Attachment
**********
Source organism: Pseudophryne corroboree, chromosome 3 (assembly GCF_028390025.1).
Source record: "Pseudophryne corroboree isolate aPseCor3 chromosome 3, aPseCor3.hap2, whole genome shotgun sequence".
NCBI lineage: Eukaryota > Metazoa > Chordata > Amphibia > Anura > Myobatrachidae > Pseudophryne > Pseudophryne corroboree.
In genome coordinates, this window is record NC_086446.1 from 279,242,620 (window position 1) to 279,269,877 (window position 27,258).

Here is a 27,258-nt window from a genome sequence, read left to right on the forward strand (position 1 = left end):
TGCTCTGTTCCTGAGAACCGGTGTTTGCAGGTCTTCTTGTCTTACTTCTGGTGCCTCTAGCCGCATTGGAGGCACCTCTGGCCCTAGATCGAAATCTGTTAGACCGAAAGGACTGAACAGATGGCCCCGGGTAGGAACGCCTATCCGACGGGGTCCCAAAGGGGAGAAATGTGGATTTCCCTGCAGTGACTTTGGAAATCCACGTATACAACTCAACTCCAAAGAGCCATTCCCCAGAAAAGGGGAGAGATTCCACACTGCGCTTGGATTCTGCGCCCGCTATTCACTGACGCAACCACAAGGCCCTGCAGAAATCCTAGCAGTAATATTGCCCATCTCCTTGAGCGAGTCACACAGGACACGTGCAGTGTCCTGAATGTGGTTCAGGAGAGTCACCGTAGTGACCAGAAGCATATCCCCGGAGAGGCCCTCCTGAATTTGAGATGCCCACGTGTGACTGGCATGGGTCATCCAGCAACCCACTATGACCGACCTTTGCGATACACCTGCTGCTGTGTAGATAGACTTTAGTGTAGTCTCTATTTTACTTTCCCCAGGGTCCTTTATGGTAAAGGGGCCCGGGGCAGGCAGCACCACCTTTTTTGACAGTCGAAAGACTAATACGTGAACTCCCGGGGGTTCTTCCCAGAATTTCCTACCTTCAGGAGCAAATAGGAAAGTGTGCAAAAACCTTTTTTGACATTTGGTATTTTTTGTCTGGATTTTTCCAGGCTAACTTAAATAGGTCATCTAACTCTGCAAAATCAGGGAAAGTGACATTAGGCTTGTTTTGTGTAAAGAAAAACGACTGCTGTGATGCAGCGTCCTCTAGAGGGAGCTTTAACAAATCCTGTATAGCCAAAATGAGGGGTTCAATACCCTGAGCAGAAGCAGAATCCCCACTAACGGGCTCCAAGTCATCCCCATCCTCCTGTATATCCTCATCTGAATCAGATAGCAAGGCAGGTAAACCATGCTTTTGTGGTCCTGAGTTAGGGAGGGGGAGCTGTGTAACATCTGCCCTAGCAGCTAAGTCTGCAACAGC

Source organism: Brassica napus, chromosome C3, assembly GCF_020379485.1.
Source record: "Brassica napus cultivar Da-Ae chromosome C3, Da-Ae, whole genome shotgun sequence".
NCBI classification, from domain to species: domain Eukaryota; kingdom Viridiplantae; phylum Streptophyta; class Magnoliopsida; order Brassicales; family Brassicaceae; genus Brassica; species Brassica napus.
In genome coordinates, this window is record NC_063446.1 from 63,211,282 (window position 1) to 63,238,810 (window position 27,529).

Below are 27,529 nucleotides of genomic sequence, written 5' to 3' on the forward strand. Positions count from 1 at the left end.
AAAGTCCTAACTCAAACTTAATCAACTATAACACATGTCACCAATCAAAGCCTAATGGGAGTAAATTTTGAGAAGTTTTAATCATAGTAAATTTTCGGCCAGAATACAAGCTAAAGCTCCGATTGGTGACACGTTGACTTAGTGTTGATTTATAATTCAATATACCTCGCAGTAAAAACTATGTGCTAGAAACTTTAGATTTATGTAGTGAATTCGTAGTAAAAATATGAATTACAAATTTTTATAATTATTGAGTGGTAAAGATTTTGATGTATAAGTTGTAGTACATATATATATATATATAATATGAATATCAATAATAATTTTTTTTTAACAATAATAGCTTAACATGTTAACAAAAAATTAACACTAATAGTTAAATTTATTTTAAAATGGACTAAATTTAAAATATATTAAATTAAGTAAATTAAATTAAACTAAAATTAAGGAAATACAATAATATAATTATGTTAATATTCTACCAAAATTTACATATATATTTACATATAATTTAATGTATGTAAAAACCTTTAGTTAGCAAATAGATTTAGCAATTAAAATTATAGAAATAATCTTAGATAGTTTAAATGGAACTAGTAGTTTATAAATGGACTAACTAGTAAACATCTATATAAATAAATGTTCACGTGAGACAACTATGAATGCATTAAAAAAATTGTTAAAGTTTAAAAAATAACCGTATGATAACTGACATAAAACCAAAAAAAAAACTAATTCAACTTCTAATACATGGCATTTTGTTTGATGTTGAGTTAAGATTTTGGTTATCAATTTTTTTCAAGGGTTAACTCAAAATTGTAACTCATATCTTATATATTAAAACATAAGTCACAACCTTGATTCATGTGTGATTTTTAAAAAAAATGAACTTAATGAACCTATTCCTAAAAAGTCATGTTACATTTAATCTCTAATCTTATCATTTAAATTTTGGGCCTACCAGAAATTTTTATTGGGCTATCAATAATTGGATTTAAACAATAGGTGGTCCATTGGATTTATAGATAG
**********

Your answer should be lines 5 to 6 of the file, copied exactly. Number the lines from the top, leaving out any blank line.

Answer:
Here is a 27,258-nt window from a genome sequence, read left to right on the forward strand (position 1 = left end):
TGCTCTGTTCCTGAGAACCGGTGTTTGCAGGTCTTCTTGTCTTACTTCTGGTGCCTCTAGCCGCATTGGAGGCACCTCTGGCCCTAGATCGAAATCTGTTAGACCGAAAGGACTGAACAGATGGCCCCGGGTAGGAACGCCTATCCGACGGGGTCCCAAAGGGGAGAAATGTGGATTTCCCTGCAGTGACTTTGGAAATCCACGTATACAACTCAACTCCAAAGAGCCATTCCCCAGAAAAGGGGAGAGATTCCACACTGCGCTTGGATTCTGCGCCCGCTATTCACTGACGCAACCACAAGGCCCTGCAGAAATCCTAGCAGTAATATTGCCCATCTCCTTGAGCGAGTCACACAGGACACGTGCAGTGTCCTGAATGTGGTTCAGGAGAGTCACCGTAGTGACCAGAAGCATATCCCCGGAGAGGCCCTCCTGAATTTGAGATGCCCACGTGTGACTGGCATGGGTCATCCAGCAACCCACTATGACCGACCTTTGCGATACACCTGCTGCTGTGTAGATAGACTTTAGTGTAGTCTCTATTTTACTTTCCCCAGGGTCCTTTATGGTAAAGGGGCCCGGGGCAGGCAGCACCACCTTTTTTGACAGTCGAAAGACTAATACGTGAACTCCCGGGGGTTCTTCCCAGAATTTCCTACCTTCAGGAGCAAATAGGAAAGTGTGCAAAAACCTTTTTTGACATTTGGTATTTTTTGTCTGGATTTTTCCAGGCTAACTTAAATAGGTCATCTAACTCTGCAAAATCAGGGAAAGTGACATTAGGCTTGTTTTGTGTAAAGAAAAACGACTGCTGTGATGCAGCGTCCTCTAGAGGGAGCTTTAACAAATCCTGTATAGCCAAAATGAGGGGTTCAATACCCTGAGCAGAAGCAGAATCCCCACTAACGGGCTCCAAGTCATCCCCATCCTCCTGTATATCCTCATCTGAATCAGATAGCAAGGCAGGTAAACCATGCTTTTGTGGTCCTGAGTTAGGGAGGGGGAGCTGTGTAACATCTGCCCTAGCAGCTAAGTCTGCAACAGC